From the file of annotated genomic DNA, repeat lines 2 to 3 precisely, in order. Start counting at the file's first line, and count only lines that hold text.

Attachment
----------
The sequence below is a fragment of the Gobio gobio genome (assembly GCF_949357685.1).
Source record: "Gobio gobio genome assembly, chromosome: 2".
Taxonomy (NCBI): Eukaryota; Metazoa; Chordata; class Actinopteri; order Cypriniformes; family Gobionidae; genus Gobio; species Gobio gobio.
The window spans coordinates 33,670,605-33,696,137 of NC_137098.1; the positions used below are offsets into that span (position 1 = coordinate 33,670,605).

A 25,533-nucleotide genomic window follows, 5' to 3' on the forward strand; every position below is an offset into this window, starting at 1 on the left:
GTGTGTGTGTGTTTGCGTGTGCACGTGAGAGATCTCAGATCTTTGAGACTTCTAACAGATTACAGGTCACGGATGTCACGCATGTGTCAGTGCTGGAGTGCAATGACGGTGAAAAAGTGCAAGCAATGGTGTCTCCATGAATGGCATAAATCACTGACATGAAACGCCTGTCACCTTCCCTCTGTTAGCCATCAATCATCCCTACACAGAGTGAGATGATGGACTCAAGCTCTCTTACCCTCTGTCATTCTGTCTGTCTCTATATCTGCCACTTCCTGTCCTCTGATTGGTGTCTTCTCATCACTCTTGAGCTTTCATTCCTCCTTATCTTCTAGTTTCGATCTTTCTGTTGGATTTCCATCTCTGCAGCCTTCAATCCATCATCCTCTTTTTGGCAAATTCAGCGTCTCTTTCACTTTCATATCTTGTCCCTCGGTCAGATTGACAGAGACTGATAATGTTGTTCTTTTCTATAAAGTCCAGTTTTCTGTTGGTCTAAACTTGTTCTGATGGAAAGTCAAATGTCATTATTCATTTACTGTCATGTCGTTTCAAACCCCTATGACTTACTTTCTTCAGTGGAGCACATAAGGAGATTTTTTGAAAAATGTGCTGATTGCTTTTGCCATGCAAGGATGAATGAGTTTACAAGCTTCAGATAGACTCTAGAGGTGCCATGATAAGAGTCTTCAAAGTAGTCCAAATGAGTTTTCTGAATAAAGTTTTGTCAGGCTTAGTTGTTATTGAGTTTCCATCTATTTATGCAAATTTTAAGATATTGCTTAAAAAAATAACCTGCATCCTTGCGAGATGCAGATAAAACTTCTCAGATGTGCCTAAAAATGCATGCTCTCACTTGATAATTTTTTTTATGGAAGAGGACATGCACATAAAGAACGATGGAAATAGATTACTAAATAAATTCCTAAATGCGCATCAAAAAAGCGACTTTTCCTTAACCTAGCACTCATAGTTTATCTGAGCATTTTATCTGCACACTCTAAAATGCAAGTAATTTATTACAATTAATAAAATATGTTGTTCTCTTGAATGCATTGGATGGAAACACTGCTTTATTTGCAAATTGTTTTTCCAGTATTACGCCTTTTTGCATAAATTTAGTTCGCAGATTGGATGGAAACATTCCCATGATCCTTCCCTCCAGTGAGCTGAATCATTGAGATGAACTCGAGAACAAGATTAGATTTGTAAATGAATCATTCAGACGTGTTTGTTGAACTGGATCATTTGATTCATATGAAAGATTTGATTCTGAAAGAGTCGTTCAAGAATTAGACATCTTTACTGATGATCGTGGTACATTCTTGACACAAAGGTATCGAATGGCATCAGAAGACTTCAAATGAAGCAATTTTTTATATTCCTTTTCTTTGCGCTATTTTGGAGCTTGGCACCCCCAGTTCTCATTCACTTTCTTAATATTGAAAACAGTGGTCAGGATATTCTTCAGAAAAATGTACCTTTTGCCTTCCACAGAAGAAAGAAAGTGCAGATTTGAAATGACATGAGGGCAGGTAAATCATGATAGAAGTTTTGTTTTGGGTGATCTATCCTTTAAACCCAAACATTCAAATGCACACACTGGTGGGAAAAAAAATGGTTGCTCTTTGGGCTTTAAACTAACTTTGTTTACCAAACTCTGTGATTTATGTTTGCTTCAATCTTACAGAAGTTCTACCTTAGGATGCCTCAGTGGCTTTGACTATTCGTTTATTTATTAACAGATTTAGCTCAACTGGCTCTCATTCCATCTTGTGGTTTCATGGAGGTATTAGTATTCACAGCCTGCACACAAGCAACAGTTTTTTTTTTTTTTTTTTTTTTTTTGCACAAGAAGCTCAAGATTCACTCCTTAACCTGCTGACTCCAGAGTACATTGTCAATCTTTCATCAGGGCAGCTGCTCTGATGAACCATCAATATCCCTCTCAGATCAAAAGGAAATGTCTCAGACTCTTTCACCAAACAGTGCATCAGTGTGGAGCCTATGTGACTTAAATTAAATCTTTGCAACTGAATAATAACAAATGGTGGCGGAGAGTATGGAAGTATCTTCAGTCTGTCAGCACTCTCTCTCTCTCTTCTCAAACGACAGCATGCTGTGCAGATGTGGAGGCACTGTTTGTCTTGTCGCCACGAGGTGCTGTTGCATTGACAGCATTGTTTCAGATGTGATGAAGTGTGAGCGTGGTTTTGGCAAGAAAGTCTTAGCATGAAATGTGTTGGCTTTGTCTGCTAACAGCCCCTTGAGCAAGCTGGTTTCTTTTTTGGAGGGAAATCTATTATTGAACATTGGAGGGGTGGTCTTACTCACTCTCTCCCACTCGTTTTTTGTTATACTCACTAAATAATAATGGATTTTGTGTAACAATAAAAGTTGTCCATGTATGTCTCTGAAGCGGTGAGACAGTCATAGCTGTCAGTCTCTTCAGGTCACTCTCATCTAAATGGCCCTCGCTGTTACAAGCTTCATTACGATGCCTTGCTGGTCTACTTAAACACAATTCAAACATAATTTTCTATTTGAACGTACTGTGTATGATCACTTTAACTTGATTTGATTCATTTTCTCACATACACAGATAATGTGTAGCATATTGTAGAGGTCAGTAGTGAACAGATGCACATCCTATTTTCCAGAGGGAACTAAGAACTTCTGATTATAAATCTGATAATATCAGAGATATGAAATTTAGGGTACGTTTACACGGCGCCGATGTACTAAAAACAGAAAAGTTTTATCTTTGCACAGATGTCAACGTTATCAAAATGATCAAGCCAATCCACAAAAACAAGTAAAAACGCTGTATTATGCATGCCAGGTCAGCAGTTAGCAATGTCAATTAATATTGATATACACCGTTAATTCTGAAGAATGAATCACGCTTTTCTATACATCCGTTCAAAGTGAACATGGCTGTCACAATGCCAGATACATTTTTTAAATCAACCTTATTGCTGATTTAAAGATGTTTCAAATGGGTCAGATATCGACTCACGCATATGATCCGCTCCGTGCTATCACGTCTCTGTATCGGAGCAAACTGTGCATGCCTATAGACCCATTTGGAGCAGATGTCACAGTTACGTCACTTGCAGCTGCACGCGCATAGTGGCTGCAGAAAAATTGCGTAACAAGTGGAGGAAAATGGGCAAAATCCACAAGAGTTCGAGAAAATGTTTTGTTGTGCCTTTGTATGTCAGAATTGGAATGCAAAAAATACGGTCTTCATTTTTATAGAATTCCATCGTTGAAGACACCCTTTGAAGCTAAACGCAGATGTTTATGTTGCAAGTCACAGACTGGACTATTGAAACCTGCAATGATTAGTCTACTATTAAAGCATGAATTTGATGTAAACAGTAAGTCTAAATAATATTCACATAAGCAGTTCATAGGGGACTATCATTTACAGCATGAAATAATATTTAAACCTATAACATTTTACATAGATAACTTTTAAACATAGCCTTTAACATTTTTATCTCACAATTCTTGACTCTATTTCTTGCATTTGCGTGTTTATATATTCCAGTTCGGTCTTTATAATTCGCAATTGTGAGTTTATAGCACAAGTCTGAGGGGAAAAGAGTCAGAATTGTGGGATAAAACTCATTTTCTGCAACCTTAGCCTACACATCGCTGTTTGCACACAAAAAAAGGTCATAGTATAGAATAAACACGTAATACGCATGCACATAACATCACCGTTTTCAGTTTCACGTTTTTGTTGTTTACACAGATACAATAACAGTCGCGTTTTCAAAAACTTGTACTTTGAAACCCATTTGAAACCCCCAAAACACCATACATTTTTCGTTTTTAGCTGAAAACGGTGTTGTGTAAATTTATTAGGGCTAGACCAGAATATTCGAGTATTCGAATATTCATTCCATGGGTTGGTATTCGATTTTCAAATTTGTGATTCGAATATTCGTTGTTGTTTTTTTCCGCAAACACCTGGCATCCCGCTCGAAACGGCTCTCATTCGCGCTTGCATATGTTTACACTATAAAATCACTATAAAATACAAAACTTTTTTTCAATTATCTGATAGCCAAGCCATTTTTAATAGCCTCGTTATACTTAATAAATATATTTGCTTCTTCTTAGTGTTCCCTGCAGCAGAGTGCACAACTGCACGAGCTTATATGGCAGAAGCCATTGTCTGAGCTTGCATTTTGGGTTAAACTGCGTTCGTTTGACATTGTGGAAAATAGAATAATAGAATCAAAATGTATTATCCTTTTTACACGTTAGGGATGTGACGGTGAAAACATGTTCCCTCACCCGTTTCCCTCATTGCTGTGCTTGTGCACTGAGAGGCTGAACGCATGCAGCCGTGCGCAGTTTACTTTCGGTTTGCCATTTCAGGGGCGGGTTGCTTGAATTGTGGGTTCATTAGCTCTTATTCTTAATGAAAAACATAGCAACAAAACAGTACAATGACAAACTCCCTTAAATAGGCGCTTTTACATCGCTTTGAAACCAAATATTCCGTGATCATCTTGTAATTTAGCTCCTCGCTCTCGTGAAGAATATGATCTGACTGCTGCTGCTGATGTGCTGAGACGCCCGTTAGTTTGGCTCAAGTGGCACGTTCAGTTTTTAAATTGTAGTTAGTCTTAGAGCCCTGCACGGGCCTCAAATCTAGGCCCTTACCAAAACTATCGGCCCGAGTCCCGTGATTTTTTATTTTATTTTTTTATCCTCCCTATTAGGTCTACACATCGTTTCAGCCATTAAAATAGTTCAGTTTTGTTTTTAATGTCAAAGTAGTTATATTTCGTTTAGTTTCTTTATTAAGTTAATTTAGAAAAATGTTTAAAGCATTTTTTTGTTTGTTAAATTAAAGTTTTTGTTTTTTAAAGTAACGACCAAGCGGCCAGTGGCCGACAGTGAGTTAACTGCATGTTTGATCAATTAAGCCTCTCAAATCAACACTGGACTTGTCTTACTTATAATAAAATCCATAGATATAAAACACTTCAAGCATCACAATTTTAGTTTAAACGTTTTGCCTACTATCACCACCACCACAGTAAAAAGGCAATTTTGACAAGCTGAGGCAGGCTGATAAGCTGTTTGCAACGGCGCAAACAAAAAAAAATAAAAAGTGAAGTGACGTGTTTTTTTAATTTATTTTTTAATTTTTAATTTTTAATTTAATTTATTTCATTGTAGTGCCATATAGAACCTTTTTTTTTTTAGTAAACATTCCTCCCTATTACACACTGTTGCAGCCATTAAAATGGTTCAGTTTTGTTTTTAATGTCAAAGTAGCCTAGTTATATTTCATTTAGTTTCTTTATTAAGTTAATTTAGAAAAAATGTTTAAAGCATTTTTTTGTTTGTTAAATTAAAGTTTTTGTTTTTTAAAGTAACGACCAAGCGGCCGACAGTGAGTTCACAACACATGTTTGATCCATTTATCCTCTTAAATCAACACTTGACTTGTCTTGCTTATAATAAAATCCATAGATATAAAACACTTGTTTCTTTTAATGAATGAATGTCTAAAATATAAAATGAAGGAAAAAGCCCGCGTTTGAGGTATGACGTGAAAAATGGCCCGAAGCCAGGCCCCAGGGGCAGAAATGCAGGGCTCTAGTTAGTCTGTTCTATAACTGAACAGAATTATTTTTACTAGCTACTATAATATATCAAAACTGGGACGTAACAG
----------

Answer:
Source record: "Gobio gobio genome assembly, chromosome: 2".
Taxonomy (NCBI): Eukaryota; Metazoa; Chordata; class Actinopteri; order Cypriniformes; family Gobionidae; genus Gobio; species Gobio gobio.